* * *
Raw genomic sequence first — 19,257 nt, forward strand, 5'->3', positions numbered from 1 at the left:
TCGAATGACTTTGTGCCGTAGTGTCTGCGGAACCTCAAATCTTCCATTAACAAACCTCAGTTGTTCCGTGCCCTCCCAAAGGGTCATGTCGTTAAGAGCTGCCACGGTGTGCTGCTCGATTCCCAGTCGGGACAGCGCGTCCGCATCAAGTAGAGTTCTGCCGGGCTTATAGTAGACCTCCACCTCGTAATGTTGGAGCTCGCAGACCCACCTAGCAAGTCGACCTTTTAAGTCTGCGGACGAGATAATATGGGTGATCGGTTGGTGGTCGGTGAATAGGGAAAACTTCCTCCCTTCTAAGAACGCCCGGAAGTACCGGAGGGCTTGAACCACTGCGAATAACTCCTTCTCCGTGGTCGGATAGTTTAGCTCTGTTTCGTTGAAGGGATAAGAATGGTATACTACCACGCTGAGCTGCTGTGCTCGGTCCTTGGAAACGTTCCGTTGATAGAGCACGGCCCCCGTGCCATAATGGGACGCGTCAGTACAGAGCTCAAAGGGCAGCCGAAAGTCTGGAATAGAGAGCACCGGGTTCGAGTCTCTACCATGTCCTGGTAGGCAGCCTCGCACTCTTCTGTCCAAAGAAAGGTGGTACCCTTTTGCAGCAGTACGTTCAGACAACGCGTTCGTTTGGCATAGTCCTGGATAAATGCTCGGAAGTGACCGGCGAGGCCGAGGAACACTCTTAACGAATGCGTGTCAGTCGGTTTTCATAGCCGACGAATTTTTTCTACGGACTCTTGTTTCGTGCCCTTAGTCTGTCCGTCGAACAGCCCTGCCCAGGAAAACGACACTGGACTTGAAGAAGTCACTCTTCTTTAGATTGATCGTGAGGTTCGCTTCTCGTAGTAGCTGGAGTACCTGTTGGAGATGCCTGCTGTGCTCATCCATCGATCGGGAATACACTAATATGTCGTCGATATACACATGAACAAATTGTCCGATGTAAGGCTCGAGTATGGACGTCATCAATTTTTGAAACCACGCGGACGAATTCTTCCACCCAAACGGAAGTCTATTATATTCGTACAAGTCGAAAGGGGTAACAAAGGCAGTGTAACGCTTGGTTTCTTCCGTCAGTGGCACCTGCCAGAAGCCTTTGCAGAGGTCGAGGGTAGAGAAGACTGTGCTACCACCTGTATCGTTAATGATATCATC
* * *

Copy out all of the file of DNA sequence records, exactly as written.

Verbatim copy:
Raw genomic sequence first — 19,257 nt, forward strand, 5'->3', positions numbered from 1 at the left:
TCGAATGACTTTGTGCCGTAGTGTCTGCGGAACCTCAAATCTTCCATTAACAAACCTCAGTTGTTCCGTGCCCTCCCAAAGGGTCATGTCGTTAAGAGCTGCCACGGTGTGCTGCTCGATTCCCAGTCGGGACAGCGCGTCCGCATCAAGTAGAGTTCTGCCGGGCTTATAGTAGACCTCCACCTCGTAATGTTGGAGCTCGCAGACCCACCTAGCAAGTCGACCTTTTAAGTCTGCGGACGAGATAATATGGGTGATCGGTTGGTGGTCGGTGAATAGGGAAAACTTCCTCCCTTCTAAGAACGCCCGGAAGTACCGGAGGGCTTGAACCACTGCGAATAACTCCTTCTCCGTGGTCGGATAGTTTAGCTCTGTTTCGTTGAAGGGATAAGAATGGTATACTACCACGCTGAGCTGCTGTGCTCGGTCCTTGGAAACGTTCCGTTGATAGAGCACGGCCCCCGTGCCATAATGGGACGCGTCAGTACAGAGCTCAAAGGGCAGCCGAAAGTCTGGAATAGAGAGCACCGGGTTCGAGTCTCTACCATGTCCTGGTAGGCAGCCTCGCACTCTTCTGTCCAAAGAAAGGTGGTACCCTTTTGCAGCAGTACGTTCAGACAACGCGTTCGTTTGGCATAGTCCTGGATAAATGCTCGGAAGTGACCGGCGAGGCCGAGGAACACTCTTAACGAATGCGTGTCAGTCGGTTTTCATAGCCGACGAATTTTTTCTACGGACTCTTGTTTCGTGCCCTTAGTCTGTCCGTCGAACAGCCCTGCCCAGGAAAACGACACTGGACTTGAAGAAGTCACTCTTCTTTAGATTGATCGTGAGGTTCGCTTCTCGTAGTAGCTGGAGTACCTGTTGGAGATGCCTGCTGTGCTCATCCATCGATCGGGAATACACTAATATGTCGTCGATATACACATGAACAAATTGTCCGATGTAAGGCTCGAGTATGGACGTCATCAATTTTTGAAACCACGCGGACGAATTCTTCCACCCAAACGGAAGTCTATTATATTCGTACAAGTCGAAAGGGGTAACAAAGGCAGTGTAACGCTTGGTTTCTTCCGTCAGTGGCACCTGCCAGAAGCCTTTGCAGAGGTCGAGGGTAGAGAAGACTGTGCTACCACCTGTATCGTTAATGATATCATC